1. We live in Cooper Landing, Alaska. Very nice area, by the way. I used to live in Kenai. Drove through there often.

 

2. We have a mining claim called the Stetson #1, (AKAA 087747) on Cooper Creek.

 

3. Road construction is taking place on Cooper landing Rd. which is not on our Federal mining claim.

 

4. The Federal mining claim is located on land administered by BLM (Alaska).

 

Rule #1: Common Gravel is not a locatable mineral. The owner of a Federal Mining claim does not own the gravel. The Federal Government "owns" the gravel.

 

With reference to the above mining claim, it is located in the southwest corner of section 8, S004N, 003W. There is a water right that was applied for and issued in 1991 that expired 11-26-2012. Issued under LAS 13322. (LAS = Land Administration System)

 

All of the information is available on line. Use Alaska Mapper. Zoom into the area of interest. Use the interactive map options to search for "water", "mineral ownership", etc.

 

So, in order for a construction company to remove gravel (owned by the Federal Government), they must have approval.

 

Removing gold from a Federal mining claim without permission of the mining claimant represents "mineral trespass". Mineral trespass is a crime.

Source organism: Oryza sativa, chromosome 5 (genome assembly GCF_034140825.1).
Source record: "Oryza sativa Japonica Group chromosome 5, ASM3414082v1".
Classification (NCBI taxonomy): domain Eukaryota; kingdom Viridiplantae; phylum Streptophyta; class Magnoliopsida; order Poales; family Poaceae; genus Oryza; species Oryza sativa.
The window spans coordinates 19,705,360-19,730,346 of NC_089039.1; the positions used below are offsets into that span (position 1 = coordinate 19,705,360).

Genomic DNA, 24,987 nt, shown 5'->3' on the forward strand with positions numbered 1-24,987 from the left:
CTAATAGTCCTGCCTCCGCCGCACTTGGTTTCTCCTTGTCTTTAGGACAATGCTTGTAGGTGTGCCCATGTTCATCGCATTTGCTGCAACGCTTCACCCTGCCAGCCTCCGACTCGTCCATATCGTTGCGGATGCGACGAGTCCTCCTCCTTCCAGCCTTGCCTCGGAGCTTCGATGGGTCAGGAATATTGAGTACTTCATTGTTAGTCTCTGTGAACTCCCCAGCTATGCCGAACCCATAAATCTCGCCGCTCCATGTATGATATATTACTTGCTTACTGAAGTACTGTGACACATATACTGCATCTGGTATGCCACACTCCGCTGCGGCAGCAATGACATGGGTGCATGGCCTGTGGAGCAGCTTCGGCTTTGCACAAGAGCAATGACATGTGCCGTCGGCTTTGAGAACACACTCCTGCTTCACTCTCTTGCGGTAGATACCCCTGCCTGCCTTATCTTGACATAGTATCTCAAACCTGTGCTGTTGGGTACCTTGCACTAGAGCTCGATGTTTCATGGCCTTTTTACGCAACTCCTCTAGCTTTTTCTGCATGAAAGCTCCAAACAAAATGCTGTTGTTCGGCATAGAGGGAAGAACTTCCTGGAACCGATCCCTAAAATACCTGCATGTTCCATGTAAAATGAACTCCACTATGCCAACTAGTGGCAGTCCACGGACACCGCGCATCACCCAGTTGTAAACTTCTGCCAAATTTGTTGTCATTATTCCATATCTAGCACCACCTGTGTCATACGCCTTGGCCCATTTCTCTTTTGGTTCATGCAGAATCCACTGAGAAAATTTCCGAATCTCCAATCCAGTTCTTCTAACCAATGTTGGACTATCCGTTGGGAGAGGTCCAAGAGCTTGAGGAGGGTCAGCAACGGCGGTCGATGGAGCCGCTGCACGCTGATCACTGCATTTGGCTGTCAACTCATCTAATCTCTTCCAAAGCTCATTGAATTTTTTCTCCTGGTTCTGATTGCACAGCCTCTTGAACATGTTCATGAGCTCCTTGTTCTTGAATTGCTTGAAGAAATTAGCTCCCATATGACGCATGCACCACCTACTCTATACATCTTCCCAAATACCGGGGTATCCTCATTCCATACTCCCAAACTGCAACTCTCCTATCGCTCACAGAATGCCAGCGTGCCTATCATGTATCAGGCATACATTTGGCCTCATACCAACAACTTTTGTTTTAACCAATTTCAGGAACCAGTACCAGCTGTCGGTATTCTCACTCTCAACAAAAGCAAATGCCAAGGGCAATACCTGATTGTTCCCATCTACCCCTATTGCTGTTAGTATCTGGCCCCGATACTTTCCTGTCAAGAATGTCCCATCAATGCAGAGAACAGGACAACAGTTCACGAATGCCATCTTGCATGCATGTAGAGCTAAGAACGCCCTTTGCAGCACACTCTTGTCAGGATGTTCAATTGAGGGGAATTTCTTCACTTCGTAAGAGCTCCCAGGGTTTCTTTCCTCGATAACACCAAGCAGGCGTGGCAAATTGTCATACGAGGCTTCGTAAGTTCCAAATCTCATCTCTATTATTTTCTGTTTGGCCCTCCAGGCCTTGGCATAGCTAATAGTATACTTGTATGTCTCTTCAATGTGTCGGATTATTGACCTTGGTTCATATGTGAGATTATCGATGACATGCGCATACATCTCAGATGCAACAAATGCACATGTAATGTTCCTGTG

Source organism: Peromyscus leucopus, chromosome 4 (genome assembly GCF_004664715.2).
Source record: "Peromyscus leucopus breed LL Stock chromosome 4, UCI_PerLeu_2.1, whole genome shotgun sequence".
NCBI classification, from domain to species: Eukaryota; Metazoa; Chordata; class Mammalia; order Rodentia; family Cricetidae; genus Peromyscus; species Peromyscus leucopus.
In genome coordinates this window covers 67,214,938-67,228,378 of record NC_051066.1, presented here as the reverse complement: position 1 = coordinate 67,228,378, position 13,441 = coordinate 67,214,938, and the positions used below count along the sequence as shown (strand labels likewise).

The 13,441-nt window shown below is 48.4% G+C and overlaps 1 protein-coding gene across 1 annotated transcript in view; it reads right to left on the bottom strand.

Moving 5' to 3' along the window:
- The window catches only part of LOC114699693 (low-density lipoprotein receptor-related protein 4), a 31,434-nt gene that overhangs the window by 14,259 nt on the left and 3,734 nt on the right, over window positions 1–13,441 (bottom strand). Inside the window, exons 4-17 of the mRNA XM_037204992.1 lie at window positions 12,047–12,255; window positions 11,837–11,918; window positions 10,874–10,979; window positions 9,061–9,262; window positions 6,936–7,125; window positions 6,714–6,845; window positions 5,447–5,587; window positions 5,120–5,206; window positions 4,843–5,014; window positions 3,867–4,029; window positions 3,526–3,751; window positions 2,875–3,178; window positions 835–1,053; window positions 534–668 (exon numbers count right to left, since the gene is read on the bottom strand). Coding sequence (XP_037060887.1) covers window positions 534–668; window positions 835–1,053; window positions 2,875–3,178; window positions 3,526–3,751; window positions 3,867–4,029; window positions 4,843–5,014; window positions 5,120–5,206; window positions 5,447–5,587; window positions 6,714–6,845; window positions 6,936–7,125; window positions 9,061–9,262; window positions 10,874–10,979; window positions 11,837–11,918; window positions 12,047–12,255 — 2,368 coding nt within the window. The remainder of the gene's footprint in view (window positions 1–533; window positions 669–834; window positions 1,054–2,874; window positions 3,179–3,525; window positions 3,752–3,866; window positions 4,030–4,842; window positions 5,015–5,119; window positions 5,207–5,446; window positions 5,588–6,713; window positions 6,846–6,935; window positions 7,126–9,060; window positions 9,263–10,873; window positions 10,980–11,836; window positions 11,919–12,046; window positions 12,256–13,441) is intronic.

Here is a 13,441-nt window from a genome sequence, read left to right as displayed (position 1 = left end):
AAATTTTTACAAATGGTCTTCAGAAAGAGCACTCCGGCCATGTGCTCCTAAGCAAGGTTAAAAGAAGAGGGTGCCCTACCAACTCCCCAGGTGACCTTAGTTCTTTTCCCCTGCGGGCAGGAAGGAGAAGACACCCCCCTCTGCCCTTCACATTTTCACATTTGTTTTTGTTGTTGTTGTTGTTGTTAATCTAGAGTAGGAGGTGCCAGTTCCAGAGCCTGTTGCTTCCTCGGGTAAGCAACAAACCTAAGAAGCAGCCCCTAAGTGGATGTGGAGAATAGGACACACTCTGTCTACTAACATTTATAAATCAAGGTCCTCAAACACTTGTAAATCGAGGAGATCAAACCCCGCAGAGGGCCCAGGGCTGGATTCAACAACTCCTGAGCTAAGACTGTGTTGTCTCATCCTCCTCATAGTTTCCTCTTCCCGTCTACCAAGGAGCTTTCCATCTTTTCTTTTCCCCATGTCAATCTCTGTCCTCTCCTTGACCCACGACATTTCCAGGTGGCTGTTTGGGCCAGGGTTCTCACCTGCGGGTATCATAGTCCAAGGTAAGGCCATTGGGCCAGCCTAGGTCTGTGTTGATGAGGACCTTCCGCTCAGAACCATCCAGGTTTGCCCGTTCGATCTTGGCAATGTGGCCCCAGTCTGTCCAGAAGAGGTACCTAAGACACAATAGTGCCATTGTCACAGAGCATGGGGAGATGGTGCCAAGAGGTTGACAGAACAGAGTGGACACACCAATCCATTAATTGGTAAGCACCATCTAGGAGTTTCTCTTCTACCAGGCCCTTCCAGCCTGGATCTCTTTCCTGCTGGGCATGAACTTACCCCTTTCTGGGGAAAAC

- Geowizard

Share this post


Link to post
Share on other sites

BLM Research - Alaska;

 

Go to the BLM - Alaska website.

 

Click on Mining.

 

Click on SDMS

 

For mapping - click on Land and Resources Map Interface.

 

Use your mouse to zoom in to the desired area.

 

On the right side - click on the yellow folder that says "Land Status - Detailed"

 

Check the box for Federal mining claims - also click the (I) icon for information.

 

(refresh) the map if needed.

 

Click on desired mining claim or other feature for information as needed.

 

Note the area used in the prior post is BLM managed minerals and Forest Service (surface resources).

 

- Geowizard

Share this post


Link to post
Share on other sites

Create an account or sign in to comment

You need to be a member in order to leave a comment

Create an account

Sign up for a new account in our community. It's easy!

Register a new account

Sign in

Already have an account? Sign in here.

Sign In Now

×